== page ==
0

I'm using QGIS 3.28.3. I have more than 11000 species ranges, which I want to transform into binary rasters (1 for species occurence, 0 for species non occurence), with one raster for each species.

I tried the rasterize tool in batch mode, but QGIS can't handle that much information, it freezes. Nor can it work with the data split in smaller batches.

Does anyone have a solution? I'm not very familiar with Python, but can work with R (although I'm not sure how to make a batch proccess in R)

8
  • 1
    What is the aim of converting polygons to rasters in your case?
    – Babel
    Jan 12 at 10:00
  • @Babel The goal is to be able to perform calculations of occurence "density". A sort of heatmap
    – Spectron
    Jan 12 at 10:07
  • @BERA Yeah, it freezes
    – Spectron
    Jan 12 at 10:08
  • The species ranges are all in one vector layer? Can you create a grid, intersect it with your vector layer, then build a model with a vector features input to create one raster per grid cell. Then merge all raster outputs?
    – BERA
    Jan 12 at 10:19
  • I asked because you might want to consider Union geoprocessing tool to identify areas where polygons overlap and to create a separate polygon of each area with a different number of overlaps. Something like this: gis.stackexchange.com/a/419732/88814 or gis.stackexchange.com/a/392905/88814 And: did you test if your polygons don't have errors and are valid? That might be a problem
    – Babel
    Jan 12 at 10:59

1 Answer 1

0

My approach to map species occurrences is: to download GBIF data for species and their synonyms, merge them and run a cleanup. Within R there are rgbif and CoordinateCleaner packages as a helpers. Then the process looks like below (sticking to vectorized data/maps)

As first step we have to prepare the grid, which be used as a occurrence counter:

sf::sf_use_s2(FALSE)

data(World, package = "tmap")

all <- World |>
  dplyr::summarize() |>
  terra::vect() |>
  terra::fillHoles() |>
  sf::st_as_sf()

grid <- sf::st_make_grid(all, cellsize = 3, what = "polygons", square = FALSE) |>
  sf::st_intersection(all) |>
  sf::st_as_sf()

grid |>
  plot(lwd = 0.3)

Having the grid ready we can import species data:


p <- sf::st_read("/home/sapi/prunus_serotina_ehrh.gpkg",
                 layer = "prunus_serotina_ehrh")

#> Simple feature collection with 183634 features and 21 fields
#> Geometry type: POINT
#> Dimension:     XY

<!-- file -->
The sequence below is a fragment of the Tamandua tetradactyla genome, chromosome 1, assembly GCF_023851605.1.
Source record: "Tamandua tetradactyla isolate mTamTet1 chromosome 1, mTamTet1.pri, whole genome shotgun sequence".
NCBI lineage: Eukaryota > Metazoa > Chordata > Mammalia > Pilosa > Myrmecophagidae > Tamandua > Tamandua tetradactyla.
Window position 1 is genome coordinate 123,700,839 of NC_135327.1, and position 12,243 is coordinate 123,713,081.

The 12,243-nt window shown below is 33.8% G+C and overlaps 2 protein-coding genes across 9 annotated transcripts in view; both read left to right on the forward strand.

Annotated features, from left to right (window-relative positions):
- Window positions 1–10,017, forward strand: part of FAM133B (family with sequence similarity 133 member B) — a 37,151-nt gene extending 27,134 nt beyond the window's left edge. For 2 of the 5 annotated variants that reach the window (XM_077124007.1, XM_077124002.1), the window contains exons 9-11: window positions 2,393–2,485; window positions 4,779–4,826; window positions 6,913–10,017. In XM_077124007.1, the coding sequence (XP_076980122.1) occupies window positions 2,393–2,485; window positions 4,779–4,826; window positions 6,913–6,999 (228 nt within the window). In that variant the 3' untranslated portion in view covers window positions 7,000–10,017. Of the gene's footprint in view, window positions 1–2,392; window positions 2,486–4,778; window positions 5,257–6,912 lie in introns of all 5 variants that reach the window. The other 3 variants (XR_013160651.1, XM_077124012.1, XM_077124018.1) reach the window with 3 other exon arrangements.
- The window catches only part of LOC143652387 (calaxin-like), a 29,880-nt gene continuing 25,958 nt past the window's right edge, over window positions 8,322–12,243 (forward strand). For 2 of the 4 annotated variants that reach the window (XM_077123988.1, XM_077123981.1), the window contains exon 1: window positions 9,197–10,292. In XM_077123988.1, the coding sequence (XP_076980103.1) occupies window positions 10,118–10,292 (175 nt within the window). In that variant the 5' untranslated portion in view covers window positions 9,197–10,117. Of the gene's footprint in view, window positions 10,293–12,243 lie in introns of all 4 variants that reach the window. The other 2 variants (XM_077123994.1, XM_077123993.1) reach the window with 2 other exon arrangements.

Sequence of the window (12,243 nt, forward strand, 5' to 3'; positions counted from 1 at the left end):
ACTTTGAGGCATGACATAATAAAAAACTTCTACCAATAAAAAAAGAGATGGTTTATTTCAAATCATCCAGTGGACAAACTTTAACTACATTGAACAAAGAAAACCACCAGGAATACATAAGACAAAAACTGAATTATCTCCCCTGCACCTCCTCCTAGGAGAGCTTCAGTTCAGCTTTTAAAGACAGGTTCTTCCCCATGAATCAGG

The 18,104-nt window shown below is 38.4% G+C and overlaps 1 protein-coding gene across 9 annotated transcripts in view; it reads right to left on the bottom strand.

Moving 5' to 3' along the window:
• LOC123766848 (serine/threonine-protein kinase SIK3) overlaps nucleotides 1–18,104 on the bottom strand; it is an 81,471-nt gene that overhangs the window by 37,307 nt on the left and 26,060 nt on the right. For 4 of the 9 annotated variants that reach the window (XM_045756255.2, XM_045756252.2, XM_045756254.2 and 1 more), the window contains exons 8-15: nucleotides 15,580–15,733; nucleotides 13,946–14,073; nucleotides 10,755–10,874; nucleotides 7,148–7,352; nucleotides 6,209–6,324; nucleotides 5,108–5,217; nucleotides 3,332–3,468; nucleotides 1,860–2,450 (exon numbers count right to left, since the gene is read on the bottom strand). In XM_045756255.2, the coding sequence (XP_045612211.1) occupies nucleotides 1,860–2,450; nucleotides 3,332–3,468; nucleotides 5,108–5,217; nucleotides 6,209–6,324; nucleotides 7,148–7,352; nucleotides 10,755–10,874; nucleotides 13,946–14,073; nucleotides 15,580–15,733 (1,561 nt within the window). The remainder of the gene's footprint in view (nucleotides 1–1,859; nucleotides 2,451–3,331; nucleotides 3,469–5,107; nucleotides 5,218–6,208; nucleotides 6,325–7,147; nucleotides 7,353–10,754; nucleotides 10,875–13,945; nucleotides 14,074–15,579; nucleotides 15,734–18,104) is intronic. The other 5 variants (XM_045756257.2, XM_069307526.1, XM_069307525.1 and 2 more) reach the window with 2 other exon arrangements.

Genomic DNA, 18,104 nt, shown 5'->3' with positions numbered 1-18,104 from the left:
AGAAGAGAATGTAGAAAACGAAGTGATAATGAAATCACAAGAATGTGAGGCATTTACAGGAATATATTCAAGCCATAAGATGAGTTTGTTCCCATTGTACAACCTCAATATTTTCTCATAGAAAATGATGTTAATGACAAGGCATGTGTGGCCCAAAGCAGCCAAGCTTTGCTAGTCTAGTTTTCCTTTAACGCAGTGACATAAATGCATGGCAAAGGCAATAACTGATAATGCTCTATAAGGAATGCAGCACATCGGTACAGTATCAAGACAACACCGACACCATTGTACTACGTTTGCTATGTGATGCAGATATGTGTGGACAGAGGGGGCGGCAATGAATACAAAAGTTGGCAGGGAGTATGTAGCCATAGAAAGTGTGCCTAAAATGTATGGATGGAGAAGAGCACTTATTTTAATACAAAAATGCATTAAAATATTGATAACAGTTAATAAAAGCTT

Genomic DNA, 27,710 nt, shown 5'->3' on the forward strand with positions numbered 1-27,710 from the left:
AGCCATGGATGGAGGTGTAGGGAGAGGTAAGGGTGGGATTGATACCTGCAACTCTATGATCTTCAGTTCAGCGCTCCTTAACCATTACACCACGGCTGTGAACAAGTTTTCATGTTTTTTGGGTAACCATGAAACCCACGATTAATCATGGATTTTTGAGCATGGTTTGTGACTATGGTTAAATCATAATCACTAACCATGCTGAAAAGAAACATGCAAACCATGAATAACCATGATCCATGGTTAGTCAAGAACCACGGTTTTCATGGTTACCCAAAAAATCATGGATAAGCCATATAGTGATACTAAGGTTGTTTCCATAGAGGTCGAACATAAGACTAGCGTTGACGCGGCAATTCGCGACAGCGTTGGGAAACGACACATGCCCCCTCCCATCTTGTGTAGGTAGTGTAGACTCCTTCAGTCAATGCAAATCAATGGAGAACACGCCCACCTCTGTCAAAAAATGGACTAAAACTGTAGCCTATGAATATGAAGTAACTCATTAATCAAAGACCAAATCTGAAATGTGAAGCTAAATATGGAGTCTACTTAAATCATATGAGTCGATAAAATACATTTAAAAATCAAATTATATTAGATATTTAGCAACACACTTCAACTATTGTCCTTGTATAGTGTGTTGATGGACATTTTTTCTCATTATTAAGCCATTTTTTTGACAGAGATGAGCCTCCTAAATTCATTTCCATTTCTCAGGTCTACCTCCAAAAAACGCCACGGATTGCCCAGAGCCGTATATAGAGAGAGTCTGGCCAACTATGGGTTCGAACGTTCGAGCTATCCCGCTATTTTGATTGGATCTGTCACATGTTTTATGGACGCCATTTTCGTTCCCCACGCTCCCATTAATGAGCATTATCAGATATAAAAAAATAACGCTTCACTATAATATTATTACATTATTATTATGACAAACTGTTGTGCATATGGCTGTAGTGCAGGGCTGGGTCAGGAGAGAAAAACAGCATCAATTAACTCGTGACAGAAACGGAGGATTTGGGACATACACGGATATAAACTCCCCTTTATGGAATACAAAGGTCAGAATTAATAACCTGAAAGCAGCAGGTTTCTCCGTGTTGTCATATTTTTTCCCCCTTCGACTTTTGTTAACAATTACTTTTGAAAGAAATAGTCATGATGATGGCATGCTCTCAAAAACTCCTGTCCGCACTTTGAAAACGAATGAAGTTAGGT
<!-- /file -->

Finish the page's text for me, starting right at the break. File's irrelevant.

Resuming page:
#> Bounding box:  xmin: -123.3403 ymin: -43.66203 xmax: 177.7184 ymax: 60.67848
#> Geodetic CRS:  WGS 84

Let's show them on the map:

tmap::tm_shape(grid) +
  tmap::tm_polygons() +
  tmap::tm_shape(p) +
  tmap::tm_dots()

Now, we are counting how many occurrences are in particular grid. A small explanation: st_intersects() returns FALSE/TRUE, and lengths() of it counts how many TRUE values was there.

grid$num_points <- lengths(sf::st_intersects(grid, p))

And time to draw them on the map. As you are interested only to show presence/absence without counts it's enough to show them as gray polygons without any scale:

g <- grid |>
  subset(num_points > 0)

tmap::tm_shape(all) +
  tmap::tm_borders() +
  tmap::tm_shape(g) +
  tmap::tm_polygons()

If your data (species range) is in form of polygons, then the similar approach will work, as long as the polygons will intersects with grid. Just make sure both have the same CRS.

If your desired output is a raster, then create one, like:

r <- terra::rast(nrows=180, ncols=360, xmin=-180, xmax=180, 
     ymin=-90, ymax=90, crs = "EPSG:4326", vals = NA)

and rasterize your data:

s <- terra::rasterize(terra::vect(p), r)
terra::plot(s)

Created on 2024-01-21 with reprex v2.0.2

Rasterizing of polygons works the same way, just have a look on cover option in terra::rasterize() function. And maybe touches as well.

If there is 11000 species, create a list of input files with list.files() function and either create a function for lapply(), either a for() {} loop. Plot the resulting graphics with png() function + dev.off(). Or with tmap::save() or whatever you will use.

Your Answer

By clicking “Post Your Answer”, you agree to our terms of service and acknowledge you have read our privacy policy.

Not the answer you're looking for? Browse other questions tagged or ask your own question.